|Eligibility Requirements||Three options, including completion of an academic emergency care graduate/post-graduate NP program from an accredited nursing program, or completion of dual FNP/ENP graduate/post-graduate certificate program from an accredited nursing program|
Students can search for an emergency nurse practitioner program and choose electives or meet their clinical requirements in a subspecialty area if they wish. Subspecializing is entirely optional, and often requires earning additional certifications.
Since there are few degrees for ENP specialization, RNs can select from the following subspecialties and dual certifications:
- Family/emergency NP
- Family/adult-gerontology acute care NP
- Emergency care focus
- Family/adult-gerontological acute care with advanced emergency nursing specialization
- Emergency/trauma care
It’s not uncommon for registered nurses to have an interest in advancing their careers. Becoming a nurse practitioner, however, involves a few steps that should be undertaken carefully. Those interested in the ENP pathway will need to select an accredited online ENP program at the degree level of their choosing. Depending on the student’s goals and current degree level, they may be eligible for the following program types:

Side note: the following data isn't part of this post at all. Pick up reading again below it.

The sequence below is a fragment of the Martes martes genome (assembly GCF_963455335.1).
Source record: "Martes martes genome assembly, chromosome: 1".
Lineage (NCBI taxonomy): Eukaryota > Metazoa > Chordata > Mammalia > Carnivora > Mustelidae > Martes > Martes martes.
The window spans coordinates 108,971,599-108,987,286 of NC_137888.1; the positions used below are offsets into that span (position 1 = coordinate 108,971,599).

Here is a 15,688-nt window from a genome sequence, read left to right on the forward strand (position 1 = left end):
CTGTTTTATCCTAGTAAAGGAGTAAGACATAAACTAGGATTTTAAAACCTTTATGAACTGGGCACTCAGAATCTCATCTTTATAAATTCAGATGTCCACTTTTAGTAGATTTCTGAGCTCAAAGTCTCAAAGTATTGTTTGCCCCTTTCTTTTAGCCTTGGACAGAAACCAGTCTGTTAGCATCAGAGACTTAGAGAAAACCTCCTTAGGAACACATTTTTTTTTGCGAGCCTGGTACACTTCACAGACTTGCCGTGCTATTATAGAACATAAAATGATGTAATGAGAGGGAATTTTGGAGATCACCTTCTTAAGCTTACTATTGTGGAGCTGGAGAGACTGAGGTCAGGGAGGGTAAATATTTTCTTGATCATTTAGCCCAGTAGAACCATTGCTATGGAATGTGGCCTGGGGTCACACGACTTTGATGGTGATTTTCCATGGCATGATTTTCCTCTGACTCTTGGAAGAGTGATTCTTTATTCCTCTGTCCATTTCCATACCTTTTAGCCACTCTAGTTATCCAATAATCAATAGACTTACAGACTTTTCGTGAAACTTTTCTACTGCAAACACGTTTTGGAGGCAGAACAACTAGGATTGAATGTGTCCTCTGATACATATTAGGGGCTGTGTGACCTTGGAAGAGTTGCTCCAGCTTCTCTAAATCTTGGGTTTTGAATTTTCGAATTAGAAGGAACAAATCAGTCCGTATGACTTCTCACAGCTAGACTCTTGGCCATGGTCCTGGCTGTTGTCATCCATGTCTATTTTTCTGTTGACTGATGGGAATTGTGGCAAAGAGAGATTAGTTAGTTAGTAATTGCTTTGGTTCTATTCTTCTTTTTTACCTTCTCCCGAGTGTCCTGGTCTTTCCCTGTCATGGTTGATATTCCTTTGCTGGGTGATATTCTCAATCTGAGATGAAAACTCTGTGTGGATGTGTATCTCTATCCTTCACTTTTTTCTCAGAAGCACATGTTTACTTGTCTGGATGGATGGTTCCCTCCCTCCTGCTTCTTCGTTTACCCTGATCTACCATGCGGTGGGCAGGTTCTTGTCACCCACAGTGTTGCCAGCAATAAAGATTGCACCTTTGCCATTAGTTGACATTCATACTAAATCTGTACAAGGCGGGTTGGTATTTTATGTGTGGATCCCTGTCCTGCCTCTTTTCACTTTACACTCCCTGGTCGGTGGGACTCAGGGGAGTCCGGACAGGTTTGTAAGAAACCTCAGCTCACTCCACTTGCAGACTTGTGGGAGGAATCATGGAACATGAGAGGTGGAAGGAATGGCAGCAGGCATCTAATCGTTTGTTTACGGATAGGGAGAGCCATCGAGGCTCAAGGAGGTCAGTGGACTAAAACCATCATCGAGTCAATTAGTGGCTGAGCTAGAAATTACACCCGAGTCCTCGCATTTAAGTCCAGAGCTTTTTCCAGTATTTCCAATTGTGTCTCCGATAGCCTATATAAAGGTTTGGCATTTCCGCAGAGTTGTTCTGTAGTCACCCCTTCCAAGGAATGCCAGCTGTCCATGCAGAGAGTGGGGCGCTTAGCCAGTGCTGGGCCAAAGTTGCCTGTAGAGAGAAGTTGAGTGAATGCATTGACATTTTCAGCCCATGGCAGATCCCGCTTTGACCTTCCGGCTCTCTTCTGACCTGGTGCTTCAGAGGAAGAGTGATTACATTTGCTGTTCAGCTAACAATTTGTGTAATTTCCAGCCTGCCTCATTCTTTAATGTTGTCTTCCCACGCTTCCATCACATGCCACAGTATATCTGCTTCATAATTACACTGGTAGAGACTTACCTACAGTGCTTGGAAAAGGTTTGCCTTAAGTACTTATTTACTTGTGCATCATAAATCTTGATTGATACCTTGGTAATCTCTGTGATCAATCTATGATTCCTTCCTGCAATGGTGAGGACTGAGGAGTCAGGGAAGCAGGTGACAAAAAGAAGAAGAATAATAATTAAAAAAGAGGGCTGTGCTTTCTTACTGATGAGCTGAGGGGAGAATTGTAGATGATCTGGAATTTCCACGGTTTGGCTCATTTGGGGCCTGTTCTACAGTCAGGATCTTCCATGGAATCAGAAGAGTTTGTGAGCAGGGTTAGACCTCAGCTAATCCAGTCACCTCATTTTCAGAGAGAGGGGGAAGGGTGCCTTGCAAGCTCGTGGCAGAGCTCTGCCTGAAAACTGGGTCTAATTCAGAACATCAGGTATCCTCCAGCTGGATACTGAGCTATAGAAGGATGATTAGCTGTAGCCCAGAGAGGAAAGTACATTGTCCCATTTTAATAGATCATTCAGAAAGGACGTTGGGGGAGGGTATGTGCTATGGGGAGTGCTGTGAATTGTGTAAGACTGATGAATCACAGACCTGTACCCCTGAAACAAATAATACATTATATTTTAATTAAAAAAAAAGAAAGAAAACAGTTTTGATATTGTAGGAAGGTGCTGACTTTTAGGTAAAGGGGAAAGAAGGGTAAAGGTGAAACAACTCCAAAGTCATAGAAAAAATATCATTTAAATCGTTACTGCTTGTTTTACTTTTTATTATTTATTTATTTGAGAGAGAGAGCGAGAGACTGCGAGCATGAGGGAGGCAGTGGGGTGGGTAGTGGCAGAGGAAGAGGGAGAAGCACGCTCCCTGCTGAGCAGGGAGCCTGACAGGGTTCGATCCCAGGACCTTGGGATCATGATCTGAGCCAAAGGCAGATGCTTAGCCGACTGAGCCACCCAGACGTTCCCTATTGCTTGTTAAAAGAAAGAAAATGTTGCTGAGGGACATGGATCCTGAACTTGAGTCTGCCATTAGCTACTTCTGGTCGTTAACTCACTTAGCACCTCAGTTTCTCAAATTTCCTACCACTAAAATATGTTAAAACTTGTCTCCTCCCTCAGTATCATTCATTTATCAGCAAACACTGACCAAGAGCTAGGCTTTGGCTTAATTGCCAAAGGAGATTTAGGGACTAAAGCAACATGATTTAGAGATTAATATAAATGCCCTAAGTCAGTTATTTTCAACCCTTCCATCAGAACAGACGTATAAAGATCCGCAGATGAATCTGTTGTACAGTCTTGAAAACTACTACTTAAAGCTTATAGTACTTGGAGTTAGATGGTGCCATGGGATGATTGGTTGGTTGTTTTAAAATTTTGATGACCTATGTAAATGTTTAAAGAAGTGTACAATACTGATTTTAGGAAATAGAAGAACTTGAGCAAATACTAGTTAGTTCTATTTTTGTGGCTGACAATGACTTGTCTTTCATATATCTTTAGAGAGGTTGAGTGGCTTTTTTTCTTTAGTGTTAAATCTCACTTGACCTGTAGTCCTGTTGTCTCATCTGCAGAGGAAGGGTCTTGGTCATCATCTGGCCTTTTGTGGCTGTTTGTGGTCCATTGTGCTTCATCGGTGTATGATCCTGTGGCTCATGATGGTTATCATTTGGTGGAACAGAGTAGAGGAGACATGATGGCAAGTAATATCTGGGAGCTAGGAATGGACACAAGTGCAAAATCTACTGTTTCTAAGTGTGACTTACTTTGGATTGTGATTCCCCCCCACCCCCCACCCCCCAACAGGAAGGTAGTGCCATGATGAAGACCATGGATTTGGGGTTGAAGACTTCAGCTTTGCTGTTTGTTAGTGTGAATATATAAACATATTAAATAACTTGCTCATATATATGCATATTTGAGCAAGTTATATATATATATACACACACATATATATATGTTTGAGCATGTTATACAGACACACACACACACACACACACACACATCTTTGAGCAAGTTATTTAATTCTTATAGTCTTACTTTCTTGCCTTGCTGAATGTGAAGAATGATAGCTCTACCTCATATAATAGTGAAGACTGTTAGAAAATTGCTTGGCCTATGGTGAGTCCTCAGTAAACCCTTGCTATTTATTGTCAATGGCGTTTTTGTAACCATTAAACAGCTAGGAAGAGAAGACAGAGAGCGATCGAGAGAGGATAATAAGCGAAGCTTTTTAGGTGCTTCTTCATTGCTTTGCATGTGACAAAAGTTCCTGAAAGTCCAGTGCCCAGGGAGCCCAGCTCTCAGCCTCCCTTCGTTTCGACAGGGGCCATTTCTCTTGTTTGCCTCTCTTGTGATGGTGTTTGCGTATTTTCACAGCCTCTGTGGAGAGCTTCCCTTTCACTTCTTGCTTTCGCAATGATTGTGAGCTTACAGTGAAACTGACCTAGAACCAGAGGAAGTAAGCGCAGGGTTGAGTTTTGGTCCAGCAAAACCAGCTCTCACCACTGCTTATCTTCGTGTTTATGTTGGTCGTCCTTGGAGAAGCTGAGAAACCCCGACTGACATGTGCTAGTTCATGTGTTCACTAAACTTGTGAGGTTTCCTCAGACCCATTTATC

- MSN-ENP Degree
- Post-Master’s ENP Certificate
- DNP-ENP Degree
If you are a current RN interested in enrolling in a nurse practitioner program in the emergency specialty, there are a few things you can do ahead of time to give yourself a solid foundation for advanced practice. Seeking employment as an RN in an emergency room or trauma floor, or in acute or urgent care, will give you a great background in the emergency specialization.
Although the U.S. Bureau of Labor Statistics doesn't break out job outlooks for the ENP role, nurse practitioners in general can anticipate job security for some time to come. Demand for emergency nurse practitioners may grow as much as 26% by 2028, much faster than the average job growth rate.
The high demand corresponds to a higher emphasis and increased need for preventive care and general care due to an aging population.
Emergency nurse practitioners work in a variety of settings, including:
- Trauma centers
- Urgent care facilities
- Teaching institutions
- Community and public health settings
According to Payscale.com, the average salary of an emergency nurse practitioner is $97,000. Entry-level jobs for ENPs with a year of experience pay an average of $77,000. An experienced ENP earns an average of $126,000.
Factors affecting these salaries include the following:
- Geographic location
- Urban versus suburban population center
- Years of experience
- Quality of educational institution and academic performance
- Promotions and advancement within the organization you work for
Emergency nurse practitioners play a vital role in saving lives and treating acute patients that show up in the ER or urgent care clinic where they work. Although becoming an ENP takes years of study and dedication, a successful graduate can look forward to rewarding work and competitive salaries, as well as plenty of room for further job growth.